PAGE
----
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Constant evolution the key to keeping Hawks top: Clarkson

Nathan Schmook  March 21, 2017 7:30 AM

AFL 2017 Portraits - Alastair Clarkson

Hawthorn coach Alastair Clarkson has learned his lesson about resting on his laurels.

The challenge for us is to make sure we continue to change and evolve.

HAWTHORN coach Alastair Clarkson was at Harvard University in February attending one of his regular off-season study courses when a business stat with clear football parallels was put to him.

Of the Fortune 500 companies from 20 years ago, only 10 per cent remained, showing that those who refused to innovate inevitably perished.

The example frequently given to business students is photographic company Kodak, which built its business on film and refused to adapt as digital camera technology took over.

Clarkson's 'Kodak moment' came in 2009 when he simply tried to replicate the premiership-winning feats of 2008 and saw his team miss the finals.

It's a mistake he has never repeated and the Hawks' ruthless off-season trading only reinforced the coach's determination to avoid the fate of those Fortune 500 companies.

"These are multi-billion dollar companies that have been very successful … but they've either got caught up with their success or they've fallen by the wayside because of their inability to change," Clarkson told

"Football clubs are no different to that and we learnt a really good lesson in 2009 when we just tried to replicate what we did in 2008.

"The challenge for us is to make sure we continue to change and evolve and not get caught up in thinking, 'We're going pretty well and let's just keep doing what we've always done'."

Hawthorn needed to adapt after a 2016 season that saw it finish without the hunger, passion or energy needed to win an historic fourth consecutive premiership.

Game plan tweaks will happen, and Clarkson conceded his past dismissal of contested ball was something the team "needed to address and work on" over the pre-season.

The most important ingredient, however, would be rediscovering the passion that went missing when the whips were cracking last year.

"In a pretty closely fought Grand Final, it was that passion and energy that eventually willed the Western Bulldogs over the line in my view … Hawthorn didn't have that last year," Clarkson said.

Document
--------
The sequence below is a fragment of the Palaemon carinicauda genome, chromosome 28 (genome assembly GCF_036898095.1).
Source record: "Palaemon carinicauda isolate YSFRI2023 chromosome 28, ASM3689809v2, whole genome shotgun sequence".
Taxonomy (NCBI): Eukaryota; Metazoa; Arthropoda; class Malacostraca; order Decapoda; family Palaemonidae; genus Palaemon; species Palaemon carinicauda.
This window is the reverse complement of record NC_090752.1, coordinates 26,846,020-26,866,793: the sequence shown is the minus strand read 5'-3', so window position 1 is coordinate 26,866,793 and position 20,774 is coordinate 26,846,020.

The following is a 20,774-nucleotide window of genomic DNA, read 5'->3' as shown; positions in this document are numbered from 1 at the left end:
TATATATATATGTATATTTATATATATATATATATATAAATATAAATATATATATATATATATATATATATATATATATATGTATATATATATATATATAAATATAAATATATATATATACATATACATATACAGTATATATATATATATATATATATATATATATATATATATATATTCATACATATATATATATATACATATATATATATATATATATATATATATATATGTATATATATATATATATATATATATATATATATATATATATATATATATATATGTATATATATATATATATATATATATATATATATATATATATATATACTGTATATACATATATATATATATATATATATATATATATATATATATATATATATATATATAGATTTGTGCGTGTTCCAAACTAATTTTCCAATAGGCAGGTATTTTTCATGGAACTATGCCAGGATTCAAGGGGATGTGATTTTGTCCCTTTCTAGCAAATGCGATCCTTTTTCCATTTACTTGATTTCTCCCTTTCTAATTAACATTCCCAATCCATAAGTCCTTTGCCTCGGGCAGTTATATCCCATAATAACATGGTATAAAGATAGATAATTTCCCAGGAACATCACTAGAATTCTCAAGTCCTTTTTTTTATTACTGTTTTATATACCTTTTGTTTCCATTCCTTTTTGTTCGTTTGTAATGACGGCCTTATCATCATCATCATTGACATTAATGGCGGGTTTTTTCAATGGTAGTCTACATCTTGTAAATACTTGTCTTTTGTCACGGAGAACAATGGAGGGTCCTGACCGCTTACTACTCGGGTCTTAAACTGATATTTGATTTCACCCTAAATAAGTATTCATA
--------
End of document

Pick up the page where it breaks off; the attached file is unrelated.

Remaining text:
"We'd had to compete so hard in so many games just to get across the line … we just didn't have the hunger and the energy after what had been a pretty gruelling campaign for us.

"That passion comes about with cohesion, knowing what you're doing, a real togetherness, a real mission that you're on.

"It's a difficult ingredient to find and we've been able to find it a fair bit, but in the last part of last year we couldn't and part of it was because we didn't have the energy to commit to it."

When asked how the Hawks' best football in 2017 with differ to that of 2016, Clarkson points immediately to key forward and new captain Jarryd Roughead.

Sidelined for the entire 2016 season as he battled cancer, Roughead's absence highlighted his true value to a club that had typically moved on quickly when injury struck.

"We've always had a mantra at our footy club: 'lose a soldier, replace him with another soldier'," Clarkson said.

"It's probably only when you have such a key figure like him go out of the game that we just fell away in some crucial areas last year.

"In our reviews of the season we realised that his absence was pretty significant, and it debunked our theory in a way, because he was such a difficult soldier to replace."

As inspiring as Roughead's return will be against Essendon in round one, the Hawks can't simply bank on their new skipper to be the difference between a losing semi-final and a premiership in 2017.

There would be other ingredients, Clarkson said, including an increase in responsibility on midfielders Liam Shiels, Isaac Smith, Billy Hartung and Will Langford.  

But as important as those players may prove, it will be a season measured against Hawthorn's blockbuster trade period and Clarkson's refusal to perish by simply doing what he's done.